Floor-Through Apartment in Tenement


Location Nolita

Rent $2600 (market)

Square feet 650

Occupants James Cury (writer, The Playboy Guide to Bachelor Parties); Dorothy Krasowska (graphic designer, US Magazine)

Your landlord said what? [James] When we complained that our kitchen floor was cracked, he said the former tenants thought it was charming. [Dorothy] Did you tell her he wants to . . . [James] Wait, I’ll get to that.

The whole apartment is so old-world. [James] I’ve always been a sucker for charm. Whenever you walk in the living room, there’s squeaking. And it’s not like I’m a 300-pound man or anything. [He demonstrates walking.]

So James grew up on the Upper West Side in the 1970s. It’s like a certain kind of royalty. [James] We just lived in this building. The apartment wasn’t that big. [Dorothy] For Manhattan, it’s huge. [James] I had to share a room with my brother. [Dorothy] His mother’s living room is 500 square feet! [James] She’s been there 35 years. She was a high school English teacher. The Upper West Side was more diverse back then, more bodegas, shoe repair stores.

Shoe repair stores are hard to find. [Dorothy] In Las Vegas, where I’m from, there was only one place to get your shoes fixed.

Aren’t the casinos carpeted? [Dorothy] Yes, I think they are. I was born in Poland. When I was two, we moved to New York. My mother decided to divorce my father. She got in a car and drove to California. [James] Thelma & Louise without Thelma. [Dorothy] You know the Eagles song “Hotel California”? We heard that 500 times on the way. My mom was so excited. She didn’t speak English. It was 1976.

Oh, the road journey! Kerouac, Siddhartha—the young Brahman’s quest for self-discovery. [James] My father drove to California in a VW Bug. He’s a TV director. He has a nice house in Encino. He was a child actor, a cowboy radio star. [Dorothy] My mom wanted to buy a house in Las Vegas. [James] She heard, “There’s gold in them there hills.” I see Dorothy as this little punk rock girl in Vegas. [Dorothy] Everybody’s mother was a card dealer. You’d go to somebody’s house, every mom was in the same thing, black polyester pants and white men’s shirts.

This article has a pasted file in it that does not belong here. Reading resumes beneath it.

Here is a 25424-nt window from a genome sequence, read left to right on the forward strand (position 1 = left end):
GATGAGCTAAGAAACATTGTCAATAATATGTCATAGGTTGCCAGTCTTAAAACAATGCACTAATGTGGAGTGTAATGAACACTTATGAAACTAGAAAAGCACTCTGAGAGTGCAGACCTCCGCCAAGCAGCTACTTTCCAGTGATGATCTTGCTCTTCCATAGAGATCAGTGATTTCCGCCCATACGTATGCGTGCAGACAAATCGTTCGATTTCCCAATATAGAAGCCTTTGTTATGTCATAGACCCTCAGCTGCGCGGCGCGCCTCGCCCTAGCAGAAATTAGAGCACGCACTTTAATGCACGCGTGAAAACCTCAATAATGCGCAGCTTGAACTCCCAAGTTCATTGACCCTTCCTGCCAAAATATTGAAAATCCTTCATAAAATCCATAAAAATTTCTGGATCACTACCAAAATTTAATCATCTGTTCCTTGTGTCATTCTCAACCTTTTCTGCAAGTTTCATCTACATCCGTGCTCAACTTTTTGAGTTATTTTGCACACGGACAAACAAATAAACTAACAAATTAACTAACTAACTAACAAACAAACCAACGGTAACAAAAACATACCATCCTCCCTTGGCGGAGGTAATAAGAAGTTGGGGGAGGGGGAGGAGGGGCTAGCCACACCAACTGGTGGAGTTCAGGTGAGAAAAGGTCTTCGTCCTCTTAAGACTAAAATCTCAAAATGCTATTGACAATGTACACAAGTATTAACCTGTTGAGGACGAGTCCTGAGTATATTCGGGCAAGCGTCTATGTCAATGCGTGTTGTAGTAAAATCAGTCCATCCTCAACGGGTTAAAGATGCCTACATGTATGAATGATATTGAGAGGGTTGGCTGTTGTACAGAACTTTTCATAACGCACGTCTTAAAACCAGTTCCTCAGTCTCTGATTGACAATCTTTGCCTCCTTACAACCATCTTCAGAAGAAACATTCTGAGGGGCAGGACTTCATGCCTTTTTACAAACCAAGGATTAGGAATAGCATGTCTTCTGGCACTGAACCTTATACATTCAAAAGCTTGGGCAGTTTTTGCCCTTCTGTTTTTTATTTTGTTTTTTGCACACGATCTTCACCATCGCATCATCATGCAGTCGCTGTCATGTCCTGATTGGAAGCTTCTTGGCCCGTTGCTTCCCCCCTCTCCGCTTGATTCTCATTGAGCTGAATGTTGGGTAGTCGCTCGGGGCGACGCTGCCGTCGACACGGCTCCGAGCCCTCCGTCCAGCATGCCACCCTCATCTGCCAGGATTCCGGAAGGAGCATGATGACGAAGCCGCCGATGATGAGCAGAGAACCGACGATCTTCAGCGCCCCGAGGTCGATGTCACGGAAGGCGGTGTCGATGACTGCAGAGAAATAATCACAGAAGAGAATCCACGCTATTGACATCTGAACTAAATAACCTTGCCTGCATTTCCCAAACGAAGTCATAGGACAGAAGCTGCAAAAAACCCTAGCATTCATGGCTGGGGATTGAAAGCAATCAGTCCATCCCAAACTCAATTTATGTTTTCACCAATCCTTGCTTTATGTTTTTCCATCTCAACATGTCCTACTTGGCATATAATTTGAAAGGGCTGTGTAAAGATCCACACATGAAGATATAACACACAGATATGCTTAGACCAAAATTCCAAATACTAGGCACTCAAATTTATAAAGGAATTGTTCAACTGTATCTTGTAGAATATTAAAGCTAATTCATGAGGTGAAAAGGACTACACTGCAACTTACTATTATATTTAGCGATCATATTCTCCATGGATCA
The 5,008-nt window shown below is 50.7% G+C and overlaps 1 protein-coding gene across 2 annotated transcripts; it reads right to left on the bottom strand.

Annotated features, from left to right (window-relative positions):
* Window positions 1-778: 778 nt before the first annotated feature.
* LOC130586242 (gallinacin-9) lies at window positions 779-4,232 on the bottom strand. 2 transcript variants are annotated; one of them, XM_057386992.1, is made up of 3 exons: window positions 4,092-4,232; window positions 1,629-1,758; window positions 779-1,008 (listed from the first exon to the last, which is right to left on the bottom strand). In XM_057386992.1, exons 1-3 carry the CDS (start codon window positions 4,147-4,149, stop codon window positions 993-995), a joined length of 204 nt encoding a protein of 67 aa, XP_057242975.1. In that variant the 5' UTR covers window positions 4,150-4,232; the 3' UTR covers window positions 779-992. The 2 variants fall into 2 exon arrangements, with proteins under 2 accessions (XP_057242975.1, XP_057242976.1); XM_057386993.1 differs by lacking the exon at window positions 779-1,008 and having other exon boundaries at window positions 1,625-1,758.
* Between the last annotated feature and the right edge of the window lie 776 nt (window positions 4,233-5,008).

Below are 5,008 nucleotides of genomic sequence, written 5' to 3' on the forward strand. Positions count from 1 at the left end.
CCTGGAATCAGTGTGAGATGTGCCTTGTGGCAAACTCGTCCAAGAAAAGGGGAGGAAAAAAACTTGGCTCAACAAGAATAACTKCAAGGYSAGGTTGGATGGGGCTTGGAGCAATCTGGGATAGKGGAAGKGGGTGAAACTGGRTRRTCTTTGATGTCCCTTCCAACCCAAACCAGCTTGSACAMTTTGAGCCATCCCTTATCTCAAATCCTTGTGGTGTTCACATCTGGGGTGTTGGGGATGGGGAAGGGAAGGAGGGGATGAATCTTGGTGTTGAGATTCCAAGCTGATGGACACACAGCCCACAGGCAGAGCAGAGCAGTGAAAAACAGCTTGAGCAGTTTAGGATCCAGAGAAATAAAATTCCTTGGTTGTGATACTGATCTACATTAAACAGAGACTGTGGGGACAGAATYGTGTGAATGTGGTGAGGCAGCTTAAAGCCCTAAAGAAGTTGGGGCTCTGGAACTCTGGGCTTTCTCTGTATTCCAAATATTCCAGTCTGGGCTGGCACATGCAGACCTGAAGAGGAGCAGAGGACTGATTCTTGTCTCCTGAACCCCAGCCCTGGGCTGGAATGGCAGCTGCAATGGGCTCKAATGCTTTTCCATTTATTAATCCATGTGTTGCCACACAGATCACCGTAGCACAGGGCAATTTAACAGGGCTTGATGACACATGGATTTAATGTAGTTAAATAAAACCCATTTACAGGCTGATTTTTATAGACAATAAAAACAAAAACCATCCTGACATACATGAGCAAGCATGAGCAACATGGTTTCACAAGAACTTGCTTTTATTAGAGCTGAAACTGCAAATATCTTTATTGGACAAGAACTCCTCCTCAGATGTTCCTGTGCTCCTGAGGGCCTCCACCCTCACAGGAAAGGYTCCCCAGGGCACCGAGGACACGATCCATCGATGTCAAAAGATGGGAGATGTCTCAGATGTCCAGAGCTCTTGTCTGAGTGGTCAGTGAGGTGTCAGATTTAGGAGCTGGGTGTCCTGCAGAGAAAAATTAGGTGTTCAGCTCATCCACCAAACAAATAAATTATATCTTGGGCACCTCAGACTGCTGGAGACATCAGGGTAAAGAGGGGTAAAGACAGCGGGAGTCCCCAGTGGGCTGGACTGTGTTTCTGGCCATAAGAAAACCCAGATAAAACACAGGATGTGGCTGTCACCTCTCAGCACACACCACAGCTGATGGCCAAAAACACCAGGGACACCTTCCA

In grammar school, my Girl Scout leader was a “26” girl. She had a baby with a hole in its head and all these chips in the house. [James] We got this apartment in 2001. I looked at 40 or 50. If I like the first thing I see, I feel something is wrong. [Dorothy] We were looking pre-September 11 and after. We saw how you got treated, when you have the upper hand. [James] I think that’s how I got $100 knocked off the price. But this place is not so huge or so beautiful.

How did you meet? [James] Want to tell this one, baby? [Dorothy] I’d . . . [James] It was at a cop bar. For me, it was a love connection. I had these little tests. One, the girl had to know the bands that I liked. Though I knew Dorothy wouldn’t flaunt her punk rock background. I asked her out. [Dorothy] Or at least he suggested we go out some time. I knew the phone would ring at one the next day. He’s so predictable. [James] That’s why you love me. [Dorothy] James had never lived with a woman.

Let’s look at your barware collection. [James] The nudie glasses—when filled with liquid, the women go nude. Any way men got their jollies kind of intrigues me.

Look at that My Pussy Belongs to Daddy record cover! [James] I have a lot worse.

But you’re so polite. No meeting me at the door with a martini. [Dorothy] His mother was a lesbian. [James] Her partner was in ACT UP . . .

Wait—what was it you wanted to tell me about the landlord?

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